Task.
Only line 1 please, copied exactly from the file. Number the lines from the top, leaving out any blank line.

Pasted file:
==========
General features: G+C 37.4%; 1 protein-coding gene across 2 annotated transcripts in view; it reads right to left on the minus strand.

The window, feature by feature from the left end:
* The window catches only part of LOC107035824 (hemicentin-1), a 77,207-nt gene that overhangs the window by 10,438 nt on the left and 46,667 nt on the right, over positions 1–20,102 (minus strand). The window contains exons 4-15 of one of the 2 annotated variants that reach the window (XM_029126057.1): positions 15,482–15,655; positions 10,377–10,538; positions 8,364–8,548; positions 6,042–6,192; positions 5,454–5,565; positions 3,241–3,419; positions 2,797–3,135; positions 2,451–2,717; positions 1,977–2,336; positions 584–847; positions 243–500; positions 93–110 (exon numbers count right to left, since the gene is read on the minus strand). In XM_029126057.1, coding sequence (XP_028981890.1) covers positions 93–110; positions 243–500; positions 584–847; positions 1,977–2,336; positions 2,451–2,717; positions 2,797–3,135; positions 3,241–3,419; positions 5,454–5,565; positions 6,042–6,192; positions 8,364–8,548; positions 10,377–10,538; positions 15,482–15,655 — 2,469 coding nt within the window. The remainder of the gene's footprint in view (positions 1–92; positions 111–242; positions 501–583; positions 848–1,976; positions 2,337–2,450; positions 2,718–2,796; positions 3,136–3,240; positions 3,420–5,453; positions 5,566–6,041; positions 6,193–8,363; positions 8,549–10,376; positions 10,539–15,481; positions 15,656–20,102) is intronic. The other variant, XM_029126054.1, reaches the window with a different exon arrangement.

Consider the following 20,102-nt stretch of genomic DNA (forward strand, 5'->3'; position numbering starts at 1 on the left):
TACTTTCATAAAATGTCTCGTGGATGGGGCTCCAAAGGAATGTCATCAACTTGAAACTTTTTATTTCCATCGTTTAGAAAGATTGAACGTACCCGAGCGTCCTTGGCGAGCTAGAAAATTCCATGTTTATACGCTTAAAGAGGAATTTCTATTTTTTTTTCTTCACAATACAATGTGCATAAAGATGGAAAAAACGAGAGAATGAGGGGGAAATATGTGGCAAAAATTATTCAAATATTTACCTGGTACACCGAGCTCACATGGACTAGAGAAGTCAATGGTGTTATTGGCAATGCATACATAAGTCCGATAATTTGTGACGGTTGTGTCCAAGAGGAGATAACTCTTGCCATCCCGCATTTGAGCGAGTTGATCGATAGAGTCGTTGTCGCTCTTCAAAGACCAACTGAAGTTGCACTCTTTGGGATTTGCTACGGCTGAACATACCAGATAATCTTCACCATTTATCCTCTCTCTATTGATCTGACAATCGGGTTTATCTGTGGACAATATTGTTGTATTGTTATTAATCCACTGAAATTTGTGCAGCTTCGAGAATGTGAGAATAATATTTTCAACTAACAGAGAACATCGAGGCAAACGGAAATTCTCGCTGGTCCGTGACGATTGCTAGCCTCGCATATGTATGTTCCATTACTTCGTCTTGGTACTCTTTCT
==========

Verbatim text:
General features: G+C 37.4%; 1 protein-coding gene across 2 annotated transcripts in view; it reads right to left on the minus strand.